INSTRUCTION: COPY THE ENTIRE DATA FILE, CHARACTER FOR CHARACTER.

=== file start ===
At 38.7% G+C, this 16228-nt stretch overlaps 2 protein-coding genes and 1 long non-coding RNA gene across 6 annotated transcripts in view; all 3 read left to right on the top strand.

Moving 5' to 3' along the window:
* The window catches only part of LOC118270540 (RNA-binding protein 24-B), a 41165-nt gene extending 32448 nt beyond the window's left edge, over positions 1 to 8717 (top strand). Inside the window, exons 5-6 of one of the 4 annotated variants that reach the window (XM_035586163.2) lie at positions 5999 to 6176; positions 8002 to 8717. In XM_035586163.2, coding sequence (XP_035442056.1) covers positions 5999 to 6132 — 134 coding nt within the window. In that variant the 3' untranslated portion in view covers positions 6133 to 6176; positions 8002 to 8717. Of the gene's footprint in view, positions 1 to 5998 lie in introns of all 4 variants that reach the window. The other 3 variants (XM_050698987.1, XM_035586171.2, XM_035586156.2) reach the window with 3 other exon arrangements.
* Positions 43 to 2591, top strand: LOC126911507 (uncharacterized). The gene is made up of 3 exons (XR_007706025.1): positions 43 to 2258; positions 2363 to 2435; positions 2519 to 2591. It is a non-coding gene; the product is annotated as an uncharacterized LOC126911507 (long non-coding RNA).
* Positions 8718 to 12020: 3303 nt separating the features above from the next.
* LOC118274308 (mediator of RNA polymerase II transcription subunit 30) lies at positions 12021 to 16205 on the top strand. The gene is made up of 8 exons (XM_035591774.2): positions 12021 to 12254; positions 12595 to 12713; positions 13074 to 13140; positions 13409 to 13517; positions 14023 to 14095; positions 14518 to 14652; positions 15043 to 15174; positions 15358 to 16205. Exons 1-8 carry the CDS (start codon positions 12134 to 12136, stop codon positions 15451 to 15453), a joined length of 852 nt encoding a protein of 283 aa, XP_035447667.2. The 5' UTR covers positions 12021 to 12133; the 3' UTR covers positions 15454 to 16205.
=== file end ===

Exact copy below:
At 38.7% G+C, this 16228-nt stretch overlaps 2 protein-coding genes and 1 long non-coding RNA gene across 6 annotated transcripts in view; all 3 read left to right on the top strand.

Moving 5' to 3' along the window:
* The window catches only part of LOC118270540 (RNA-binding protein 24-B), a 41165-nt gene extending 32448 nt beyond the window's left edge, over positions 1 to 8717 (top strand). Inside the window, exons 5-6 of one of the 4 annotated variants that reach the window (XM_035586163.2) lie at positions 5999 to 6176; positions 8002 to 8717. In XM_035586163.2, coding sequence (XP_035442056.1) covers positions 5999 to 6132 — 134 coding nt within the window. In that variant the 3' untranslated portion in view covers positions 6133 to 6176; positions 8002 to 8717. Of the gene's footprint in view, positions 1 to 5998 lie in introns of all 4 variants that reach the window. The other 3 variants (XM_050698987.1, XM_035586171.2, XM_035586156.2) reach the window with 3 other exon arrangements.
* Positions 43 to 2591, top strand: LOC126911507 (uncharacterized). The gene is made up of 3 exons (XR_007706025.1): positions 43 to 2258; positions 2363 to 2435; positions 2519 to 2591. It is a non-coding gene; the product is annotated as an uncharacterized LOC126911507 (long non-coding RNA).
* Positions 8718 to 12020: 3303 nt separating the features above from the next.
* LOC118274308 (mediator of RNA polymerase II transcription subunit 30) lies at positions 12021 to 16205 on the top strand. The gene is made up of 8 exons (XM_035591774.2): positions 12021 to 12254; positions 12595 to 12713; positions 13074 to 13140; positions 13409 to 13517; positions 14023 to 14095; positions 14518 to 14652; positions 15043 to 15174; positions 15358 to 16205. Exons 1-8 carry the CDS (start codon positions 12134 to 12136, stop codon positions 15451 to 15453), a joined length of 852 nt encoding a protein of 283 aa, XP_035447667.2. The 5' UTR covers positions 12021 to 12133; the 3' UTR covers positions 15454 to 16205.